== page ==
Bridging the Opportunity Divide

The Controversial Math App That Can Solve Equations Using a Smartphone Camera

November 4, 2014
The Controversial Math App That Can Solve Equations Using a Smartphone Camera
PhotoMath reads and solves mathematical expressions by using the camera of your mobile device in real time. Facebook/PhotoMath
A math teacher's nightmare or an innovative learning tool?

Math homework will never be the same again.

The hot, new smartphone app PhotoMath allows a user to point their camera at a math equation in a textbook and solves it instantly. It even shows all the work.


The free app (which was downloaded 2 million times within the first 24 hours) can solve up to 10th grade math, which probably means there are high school students cheering all around the world; math teachers are invariably less than enthused.

However, the app’s creators (MicroBlink, a London-based text recognition technology company) say that it actually promotes learning. “PhotoMath can be really helpful to many children when they are stuck with their homework and there is no one around to help them to figure it out,” the team writes in a recent blog post. “If we can eliminate kids’ frustration at the point when they can’t do anything else but helplessly stare at the book, we’ll feel awesome. It’s as simple as that.”

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Not only that, but when solving a math equation is as easy as pointing and shooting, it also urges math teachers to revisit their way of teaching. The problem with the way math is taught in schools is that it stresses formulas and rote memorization — leaving scores of students with a hatred for math because they are forced to complete difficult and seemingly endless drills.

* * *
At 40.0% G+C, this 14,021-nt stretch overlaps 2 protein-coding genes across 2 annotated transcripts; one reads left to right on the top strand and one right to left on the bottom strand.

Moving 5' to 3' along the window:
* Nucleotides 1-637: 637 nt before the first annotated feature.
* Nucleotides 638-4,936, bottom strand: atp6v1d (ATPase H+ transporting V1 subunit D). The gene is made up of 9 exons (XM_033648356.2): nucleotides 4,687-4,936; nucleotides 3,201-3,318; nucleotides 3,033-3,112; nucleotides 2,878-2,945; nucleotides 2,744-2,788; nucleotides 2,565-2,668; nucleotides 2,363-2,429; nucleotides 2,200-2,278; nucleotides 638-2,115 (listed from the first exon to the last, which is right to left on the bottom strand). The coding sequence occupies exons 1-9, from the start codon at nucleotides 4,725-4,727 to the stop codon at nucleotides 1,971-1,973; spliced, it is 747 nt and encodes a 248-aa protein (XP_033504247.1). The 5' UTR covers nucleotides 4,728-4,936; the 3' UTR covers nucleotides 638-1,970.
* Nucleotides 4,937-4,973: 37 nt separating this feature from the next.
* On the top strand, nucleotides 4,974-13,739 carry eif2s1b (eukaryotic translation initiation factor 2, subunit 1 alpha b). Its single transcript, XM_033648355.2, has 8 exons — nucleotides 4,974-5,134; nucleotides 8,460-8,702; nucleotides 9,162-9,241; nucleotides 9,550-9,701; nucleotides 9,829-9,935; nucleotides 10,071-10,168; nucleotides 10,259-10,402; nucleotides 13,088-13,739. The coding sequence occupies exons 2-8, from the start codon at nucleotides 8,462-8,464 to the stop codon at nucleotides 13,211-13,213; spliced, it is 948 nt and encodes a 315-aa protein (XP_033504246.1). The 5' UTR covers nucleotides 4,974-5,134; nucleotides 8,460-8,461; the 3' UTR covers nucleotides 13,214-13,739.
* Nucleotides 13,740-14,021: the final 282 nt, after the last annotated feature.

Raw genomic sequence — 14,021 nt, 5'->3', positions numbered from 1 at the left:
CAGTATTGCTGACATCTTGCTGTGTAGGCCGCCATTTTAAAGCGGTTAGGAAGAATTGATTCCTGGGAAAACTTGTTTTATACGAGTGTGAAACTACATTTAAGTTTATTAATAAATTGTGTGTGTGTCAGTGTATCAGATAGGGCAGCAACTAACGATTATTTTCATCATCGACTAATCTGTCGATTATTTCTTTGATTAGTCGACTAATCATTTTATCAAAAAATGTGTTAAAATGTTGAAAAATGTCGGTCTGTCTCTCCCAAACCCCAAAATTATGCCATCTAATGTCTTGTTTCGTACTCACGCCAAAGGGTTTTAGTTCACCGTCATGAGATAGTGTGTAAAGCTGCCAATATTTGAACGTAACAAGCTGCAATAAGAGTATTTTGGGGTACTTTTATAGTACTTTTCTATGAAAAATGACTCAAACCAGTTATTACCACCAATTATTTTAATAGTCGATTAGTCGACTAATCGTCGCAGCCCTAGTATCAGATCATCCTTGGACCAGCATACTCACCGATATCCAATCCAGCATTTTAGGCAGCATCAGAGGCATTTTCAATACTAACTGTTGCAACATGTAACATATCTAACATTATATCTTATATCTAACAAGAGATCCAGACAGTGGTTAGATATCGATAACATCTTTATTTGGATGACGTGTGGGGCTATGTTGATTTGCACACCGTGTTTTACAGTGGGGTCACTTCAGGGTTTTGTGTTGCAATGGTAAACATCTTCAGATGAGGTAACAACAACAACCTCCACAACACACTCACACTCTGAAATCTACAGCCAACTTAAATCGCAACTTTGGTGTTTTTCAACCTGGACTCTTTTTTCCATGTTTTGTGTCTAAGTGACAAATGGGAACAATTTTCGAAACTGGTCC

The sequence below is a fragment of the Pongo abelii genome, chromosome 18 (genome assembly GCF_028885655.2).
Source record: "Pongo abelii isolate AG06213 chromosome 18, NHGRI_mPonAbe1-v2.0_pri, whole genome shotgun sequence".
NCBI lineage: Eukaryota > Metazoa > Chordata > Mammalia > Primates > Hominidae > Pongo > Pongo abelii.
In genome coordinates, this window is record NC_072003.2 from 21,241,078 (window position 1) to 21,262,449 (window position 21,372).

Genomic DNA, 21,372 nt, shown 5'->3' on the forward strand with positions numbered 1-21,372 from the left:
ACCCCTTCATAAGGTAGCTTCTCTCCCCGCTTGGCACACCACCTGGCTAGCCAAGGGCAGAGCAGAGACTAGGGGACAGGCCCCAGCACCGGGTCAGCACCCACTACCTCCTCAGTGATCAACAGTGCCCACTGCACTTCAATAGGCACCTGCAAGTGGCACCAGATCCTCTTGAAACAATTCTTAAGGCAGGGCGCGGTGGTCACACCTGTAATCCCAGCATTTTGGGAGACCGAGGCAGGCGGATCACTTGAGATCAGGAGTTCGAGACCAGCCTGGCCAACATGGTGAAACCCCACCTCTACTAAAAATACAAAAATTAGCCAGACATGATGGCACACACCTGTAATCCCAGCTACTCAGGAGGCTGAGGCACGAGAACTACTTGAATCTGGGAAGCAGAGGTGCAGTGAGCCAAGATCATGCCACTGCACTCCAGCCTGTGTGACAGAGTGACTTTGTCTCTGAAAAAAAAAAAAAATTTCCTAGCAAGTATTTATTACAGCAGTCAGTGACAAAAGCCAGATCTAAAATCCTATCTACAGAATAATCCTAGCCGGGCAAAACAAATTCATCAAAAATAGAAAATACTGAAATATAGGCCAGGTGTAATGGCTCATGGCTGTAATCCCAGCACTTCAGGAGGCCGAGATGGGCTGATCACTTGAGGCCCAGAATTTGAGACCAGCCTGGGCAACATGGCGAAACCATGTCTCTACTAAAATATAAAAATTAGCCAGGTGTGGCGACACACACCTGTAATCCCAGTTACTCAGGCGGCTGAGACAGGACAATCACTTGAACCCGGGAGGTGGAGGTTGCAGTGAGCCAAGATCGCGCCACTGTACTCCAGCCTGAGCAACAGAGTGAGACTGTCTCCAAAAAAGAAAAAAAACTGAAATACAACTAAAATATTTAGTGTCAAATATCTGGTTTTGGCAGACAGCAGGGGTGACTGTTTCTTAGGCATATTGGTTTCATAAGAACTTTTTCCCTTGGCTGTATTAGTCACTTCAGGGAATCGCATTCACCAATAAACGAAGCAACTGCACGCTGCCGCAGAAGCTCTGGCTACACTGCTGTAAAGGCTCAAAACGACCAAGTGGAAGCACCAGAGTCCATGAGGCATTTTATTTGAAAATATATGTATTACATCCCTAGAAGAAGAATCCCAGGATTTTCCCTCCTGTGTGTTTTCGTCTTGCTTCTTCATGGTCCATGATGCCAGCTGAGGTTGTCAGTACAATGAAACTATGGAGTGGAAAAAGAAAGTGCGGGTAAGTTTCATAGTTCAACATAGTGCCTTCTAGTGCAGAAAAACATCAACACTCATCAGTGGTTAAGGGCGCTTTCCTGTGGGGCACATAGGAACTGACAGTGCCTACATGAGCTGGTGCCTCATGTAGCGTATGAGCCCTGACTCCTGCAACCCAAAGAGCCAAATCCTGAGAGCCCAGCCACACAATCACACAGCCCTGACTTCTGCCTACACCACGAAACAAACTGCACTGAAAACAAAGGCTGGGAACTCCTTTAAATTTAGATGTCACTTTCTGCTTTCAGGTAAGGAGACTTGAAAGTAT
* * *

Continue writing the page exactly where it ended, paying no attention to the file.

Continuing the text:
We’ve mentioned before that the struggle with math can put a pupil at a serious disadvantage as he or she seeks higher education. In fact, a whopping 70 percent of community college students never complete the remedial math courses that are required for a degree.

Math is beautiful and fascinating and helps us understand our complex universe. As Dan Meyer, a doctoral candidate at Stanford University in the field of math education says to the New York Daily News, “If [PhotoMath] could do everything it promised, it’d ideally mean teachers would assign fewer dull exercises and the more interesting problems that PhotoMath can’t solve — real-world problems, questions that require arguments, estimation questions, graphing questions, etc.”

Technology is developing at light speed and it isn’t going away. Perhaps teachers might want to keep up with it.

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